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  • 1.  Firearms Care

    Posted 05-12-2022 11:00 AM

    The museum I work at has a fair amount of firearms in the collection. Recently, a volunteer stopped in and told me that he will come out to oil the guns and handle them, which he said he has done in the past. Since I do not know how to care for firearms within a museum collection, I was wondering if anyone knows any good resources that would provide some guidance. I'm trying to get knowledge of that for now and in the future, but am also trying to stop the cycle of volunteers from doing whatever they please in the collection. Any resources for care would be great so that I have some policies and procedures to back me up would be very helpful. Thank you!

    Kaitlynn Anderson
    Interning Curator
    Cass County Historical Society-Bonanzaville
    West Fargo ND

  • 2.  RE: Firearms Care

    Posted 05-13-2022 07:42 AM
    Great Question . . .
    We had that same discussion not that long ago and didn't get very far with our small collection.
    So I'm eager to hear from others in the museum world
    I've already had long chats with my Historical Reenactors friends on this.

    In the mean time, here is what I know based notes in the file and those conversations
    Firearms require routine maintenance for preservation and safety.
    The metals are prone to corrosion especially when not used regularly and the oil retards it.
    Also any firearm which uses black powder MUST be cleaned and verified for safety reasons - its volatile!
    Same holds true for powder horn - you really do need to get rid of as much of the powder as possible.
    Cleaning the horn is another issue that I clean to conservators and those in the know.

    Not sure if there are any conservators out there who actually do this work . . .
    We've called on the local police to assist with the black powder in the past.

    Your volunteer might be qualified to do the work - ask for a resume / past experience.
    Also, someone has to document everything noting what was done to the firearm and any issues like corrosion.
    I know our firearms were cleaned and oil back in the day . . . but a 3 word note just isn't enough.

    Hope this help.  As I said, hoping to hear more on the topic.

    Chrisso Boulis
    Registrar Records
    Penn Museum
    T: 215-898-4088

  • 3.  RE: Firearms Care

    Posted 05-13-2022 11:18 AM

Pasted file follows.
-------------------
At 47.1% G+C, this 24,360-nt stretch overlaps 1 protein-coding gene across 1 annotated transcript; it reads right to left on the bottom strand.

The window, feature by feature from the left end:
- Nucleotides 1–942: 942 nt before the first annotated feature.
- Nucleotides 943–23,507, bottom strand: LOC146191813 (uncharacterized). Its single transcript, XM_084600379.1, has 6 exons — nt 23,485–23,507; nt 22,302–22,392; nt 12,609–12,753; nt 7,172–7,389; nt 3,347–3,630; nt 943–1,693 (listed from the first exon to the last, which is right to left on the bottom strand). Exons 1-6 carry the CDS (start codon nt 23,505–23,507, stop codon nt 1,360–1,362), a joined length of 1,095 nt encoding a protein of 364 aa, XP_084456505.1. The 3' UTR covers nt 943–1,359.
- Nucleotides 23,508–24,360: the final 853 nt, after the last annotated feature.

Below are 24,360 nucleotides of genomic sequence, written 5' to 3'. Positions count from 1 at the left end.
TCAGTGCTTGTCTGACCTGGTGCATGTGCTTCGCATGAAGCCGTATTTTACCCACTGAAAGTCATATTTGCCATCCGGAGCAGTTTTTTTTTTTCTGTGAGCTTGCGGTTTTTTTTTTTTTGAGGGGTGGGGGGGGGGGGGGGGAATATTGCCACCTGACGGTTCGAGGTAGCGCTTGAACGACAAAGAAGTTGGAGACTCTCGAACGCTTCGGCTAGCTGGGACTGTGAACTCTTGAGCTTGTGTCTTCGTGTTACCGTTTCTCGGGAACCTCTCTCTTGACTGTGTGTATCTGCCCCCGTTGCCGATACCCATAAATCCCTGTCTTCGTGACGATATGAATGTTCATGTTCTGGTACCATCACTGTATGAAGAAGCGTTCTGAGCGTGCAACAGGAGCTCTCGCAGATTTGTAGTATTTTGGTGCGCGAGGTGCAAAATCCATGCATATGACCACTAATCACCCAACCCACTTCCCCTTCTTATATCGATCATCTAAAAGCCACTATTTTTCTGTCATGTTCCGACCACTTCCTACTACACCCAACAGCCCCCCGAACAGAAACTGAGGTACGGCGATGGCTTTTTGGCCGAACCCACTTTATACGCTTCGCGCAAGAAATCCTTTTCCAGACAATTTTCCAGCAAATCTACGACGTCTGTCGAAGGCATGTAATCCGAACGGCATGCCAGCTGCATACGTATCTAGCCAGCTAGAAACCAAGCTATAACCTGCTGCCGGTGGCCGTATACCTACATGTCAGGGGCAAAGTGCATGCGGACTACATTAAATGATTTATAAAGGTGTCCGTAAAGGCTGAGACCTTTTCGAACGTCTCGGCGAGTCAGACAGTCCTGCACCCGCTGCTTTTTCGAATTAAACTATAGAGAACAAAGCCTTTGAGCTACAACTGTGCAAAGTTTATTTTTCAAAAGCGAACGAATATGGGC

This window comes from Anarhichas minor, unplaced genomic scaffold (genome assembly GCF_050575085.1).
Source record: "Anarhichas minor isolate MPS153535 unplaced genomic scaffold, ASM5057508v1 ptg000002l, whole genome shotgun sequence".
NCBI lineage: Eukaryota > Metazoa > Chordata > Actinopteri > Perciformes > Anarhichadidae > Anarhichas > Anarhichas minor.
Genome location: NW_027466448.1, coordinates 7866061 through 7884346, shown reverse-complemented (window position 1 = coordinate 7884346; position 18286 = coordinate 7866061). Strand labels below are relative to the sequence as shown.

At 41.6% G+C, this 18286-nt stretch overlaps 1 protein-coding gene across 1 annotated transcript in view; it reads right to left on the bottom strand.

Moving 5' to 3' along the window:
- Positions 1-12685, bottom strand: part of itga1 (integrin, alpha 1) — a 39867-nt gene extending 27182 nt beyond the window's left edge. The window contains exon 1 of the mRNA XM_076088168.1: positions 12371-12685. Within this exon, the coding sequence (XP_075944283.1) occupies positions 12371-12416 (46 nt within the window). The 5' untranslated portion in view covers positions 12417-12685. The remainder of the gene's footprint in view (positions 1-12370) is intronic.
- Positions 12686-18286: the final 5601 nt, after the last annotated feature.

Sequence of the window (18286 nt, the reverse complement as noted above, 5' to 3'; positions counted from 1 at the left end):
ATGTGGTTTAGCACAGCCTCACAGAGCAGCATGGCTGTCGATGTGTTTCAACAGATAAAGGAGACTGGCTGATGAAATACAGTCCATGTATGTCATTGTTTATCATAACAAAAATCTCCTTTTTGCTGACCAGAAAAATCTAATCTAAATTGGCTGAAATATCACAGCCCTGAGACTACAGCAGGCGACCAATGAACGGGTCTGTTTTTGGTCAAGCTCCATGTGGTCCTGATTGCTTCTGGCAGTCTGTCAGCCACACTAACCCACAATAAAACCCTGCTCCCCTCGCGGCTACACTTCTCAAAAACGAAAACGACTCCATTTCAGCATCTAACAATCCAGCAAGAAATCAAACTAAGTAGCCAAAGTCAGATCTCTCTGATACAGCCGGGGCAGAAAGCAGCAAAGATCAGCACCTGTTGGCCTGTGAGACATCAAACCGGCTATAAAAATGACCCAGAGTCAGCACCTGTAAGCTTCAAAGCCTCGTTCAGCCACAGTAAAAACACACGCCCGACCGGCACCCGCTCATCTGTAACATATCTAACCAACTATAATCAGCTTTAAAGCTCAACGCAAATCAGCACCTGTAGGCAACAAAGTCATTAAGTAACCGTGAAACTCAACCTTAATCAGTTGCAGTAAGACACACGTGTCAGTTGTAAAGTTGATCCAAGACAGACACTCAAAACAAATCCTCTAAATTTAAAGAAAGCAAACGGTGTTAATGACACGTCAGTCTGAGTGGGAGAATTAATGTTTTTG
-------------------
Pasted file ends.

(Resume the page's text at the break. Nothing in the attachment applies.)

Dear Kaitlynn,
    Thank you for your post. Awaaay back when, earlier in my career, I worked as a arms and armor conservator. I did major work for the Virginia Historical Society, the Fredericksburg Museum, the National Park Service and other museums and agencies with large firearms and weapons collections. I will have to look to see what published resources are available today but...for starters, using oil and other petroleum based products on firearms which, typically, contain a variety of metals, woods and other materials is a major mistake and could cause a great deal of damage. I'd be happy to arrange a telephone or Zoom call to discuss at your convenience. Get in touch.

    Courtney B. Wilson
    Museum Consultant and Retired Executive Director
    Courtney B. Wilson & Associates, LLC
    Saint Augustine, FL 32080

  • 4.  RE: Firearms Care

    Posted 05-13-2022 11:30 AM
    There are 2 go-to general publications for museum firearm care.

    The care and preservation of firearms / by Philip R. White. I have trouble recently with their Web site with Chrome and PDF links, so probably use another browser.

    Management of Firearms Collections: Identification and classification, AASLH Technical Leaflet 136, 1981, by Richard Rattenbury
    I can't find a specific link so you probably have to look in libraries:

    Stay safe...

    Jean-Luc Vincent

    Administrateur du SIA
    Direction des collections, de la conservation et de la restauration
    Direction générale des affaires autochtones et du patrimoine culturel
    Parcs Canada, Gouvernement du Canada
    2630, chemin Sheffield, Ottawa, Ontario, K1B 3V7
    Messages: / Cell. non fiable 613-720-4418 / Fax 613-990-6627

    Je travail dans le territoire non cédé et non rendu du peuple Anishinaabe ou Algonquin.

    AIS Administrator
    Collections, Curatorial and Conservation Branch
    Indigenous Affairs and Cultural Heritage Directorate
    Parks Canada, Government of Canada
    2630 Sheffield Road, Ottawa, Ontario, K1B 3V7
    Messages: / Cell. unreliable 613-720-4418 / Fax 613-990-6627

    I work in the unceded and unsurrendered territory of the Anishinaabe or Algonquin people.

    450 000 km2 de souvenirs
     / 450 000 km2 of memories

  • 5.  RE: Firearms Care

    Posted 05-13-2022 11:55 AM

    Thanks.  Was able to get the Care and Preservation – consisted with what I had been told.

    Couldn't find the second.


    Chrisso Boulis

    Registrar Records

    Penn Museum